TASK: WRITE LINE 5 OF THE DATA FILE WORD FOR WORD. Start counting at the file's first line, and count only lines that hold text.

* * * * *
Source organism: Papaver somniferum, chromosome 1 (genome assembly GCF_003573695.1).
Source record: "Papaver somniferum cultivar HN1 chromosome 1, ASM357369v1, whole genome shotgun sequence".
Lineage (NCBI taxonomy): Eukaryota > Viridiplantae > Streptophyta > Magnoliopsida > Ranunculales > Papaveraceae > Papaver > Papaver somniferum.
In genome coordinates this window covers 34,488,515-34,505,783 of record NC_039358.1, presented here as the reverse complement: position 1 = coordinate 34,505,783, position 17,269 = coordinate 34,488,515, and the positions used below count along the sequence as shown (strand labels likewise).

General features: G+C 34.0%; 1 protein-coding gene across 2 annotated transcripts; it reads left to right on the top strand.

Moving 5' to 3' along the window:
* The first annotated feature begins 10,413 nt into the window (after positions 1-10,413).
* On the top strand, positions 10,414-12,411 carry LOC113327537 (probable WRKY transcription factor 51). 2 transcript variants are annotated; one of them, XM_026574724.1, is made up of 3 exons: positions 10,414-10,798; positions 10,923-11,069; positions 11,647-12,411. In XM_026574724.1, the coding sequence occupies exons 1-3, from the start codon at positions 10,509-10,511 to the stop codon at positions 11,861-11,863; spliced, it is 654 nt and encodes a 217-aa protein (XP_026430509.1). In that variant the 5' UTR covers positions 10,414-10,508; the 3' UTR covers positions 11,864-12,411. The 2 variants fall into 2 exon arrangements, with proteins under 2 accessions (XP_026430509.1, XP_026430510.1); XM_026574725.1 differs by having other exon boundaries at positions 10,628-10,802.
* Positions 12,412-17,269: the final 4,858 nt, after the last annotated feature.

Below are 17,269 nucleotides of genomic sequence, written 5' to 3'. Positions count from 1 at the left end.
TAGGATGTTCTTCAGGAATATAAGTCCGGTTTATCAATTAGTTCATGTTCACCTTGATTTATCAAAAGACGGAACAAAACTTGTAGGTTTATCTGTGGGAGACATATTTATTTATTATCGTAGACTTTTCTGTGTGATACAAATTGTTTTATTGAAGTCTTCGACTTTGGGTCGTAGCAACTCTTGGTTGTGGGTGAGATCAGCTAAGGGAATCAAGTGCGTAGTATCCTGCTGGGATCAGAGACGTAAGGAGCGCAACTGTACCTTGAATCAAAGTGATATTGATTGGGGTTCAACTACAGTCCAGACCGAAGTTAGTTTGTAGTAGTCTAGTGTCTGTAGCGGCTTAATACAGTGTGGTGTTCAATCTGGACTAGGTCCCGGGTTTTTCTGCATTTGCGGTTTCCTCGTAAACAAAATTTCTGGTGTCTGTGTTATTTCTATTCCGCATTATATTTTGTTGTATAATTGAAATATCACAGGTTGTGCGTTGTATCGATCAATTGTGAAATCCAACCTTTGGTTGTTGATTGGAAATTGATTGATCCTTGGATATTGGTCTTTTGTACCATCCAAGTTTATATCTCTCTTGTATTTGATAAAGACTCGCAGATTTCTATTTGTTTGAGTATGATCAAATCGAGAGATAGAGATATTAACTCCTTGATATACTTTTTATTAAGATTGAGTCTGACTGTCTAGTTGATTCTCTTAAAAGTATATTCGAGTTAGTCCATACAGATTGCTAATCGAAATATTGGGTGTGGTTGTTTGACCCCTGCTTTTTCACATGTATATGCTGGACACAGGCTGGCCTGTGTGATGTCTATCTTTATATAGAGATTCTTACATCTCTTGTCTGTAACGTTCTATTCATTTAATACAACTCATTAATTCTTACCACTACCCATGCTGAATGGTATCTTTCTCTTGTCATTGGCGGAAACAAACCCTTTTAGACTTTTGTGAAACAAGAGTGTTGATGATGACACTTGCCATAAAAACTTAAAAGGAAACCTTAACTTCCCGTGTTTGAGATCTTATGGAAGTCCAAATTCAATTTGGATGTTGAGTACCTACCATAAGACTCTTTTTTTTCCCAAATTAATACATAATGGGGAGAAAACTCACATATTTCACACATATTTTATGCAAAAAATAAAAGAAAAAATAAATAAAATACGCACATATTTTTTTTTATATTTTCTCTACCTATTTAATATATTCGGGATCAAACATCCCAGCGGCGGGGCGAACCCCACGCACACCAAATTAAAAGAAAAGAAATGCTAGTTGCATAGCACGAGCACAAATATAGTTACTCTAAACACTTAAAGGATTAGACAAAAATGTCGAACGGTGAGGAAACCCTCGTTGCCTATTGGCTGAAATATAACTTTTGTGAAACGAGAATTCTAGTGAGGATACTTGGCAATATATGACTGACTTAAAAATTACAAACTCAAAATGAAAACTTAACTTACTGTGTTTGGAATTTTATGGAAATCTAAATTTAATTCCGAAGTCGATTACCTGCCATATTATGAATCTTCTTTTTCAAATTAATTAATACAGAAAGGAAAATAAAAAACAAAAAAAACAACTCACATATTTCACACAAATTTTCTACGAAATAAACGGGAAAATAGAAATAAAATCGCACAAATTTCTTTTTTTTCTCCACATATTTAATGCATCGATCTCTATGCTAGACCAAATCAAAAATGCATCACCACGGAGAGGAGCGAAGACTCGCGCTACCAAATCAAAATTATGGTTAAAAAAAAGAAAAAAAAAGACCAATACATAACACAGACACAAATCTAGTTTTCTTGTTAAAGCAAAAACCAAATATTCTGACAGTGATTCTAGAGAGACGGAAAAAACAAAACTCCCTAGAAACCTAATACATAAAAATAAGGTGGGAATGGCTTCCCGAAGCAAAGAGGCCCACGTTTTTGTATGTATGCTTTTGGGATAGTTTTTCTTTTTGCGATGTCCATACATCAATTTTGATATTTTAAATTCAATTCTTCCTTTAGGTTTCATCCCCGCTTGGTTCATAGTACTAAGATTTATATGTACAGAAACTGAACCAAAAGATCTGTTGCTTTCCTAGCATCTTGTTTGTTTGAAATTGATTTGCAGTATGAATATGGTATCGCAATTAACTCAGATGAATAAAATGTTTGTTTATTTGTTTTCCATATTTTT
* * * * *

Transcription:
General features: G+C 34.0%; 1 protein-coding gene across 2 annotated transcripts; it reads left to right on the top strand.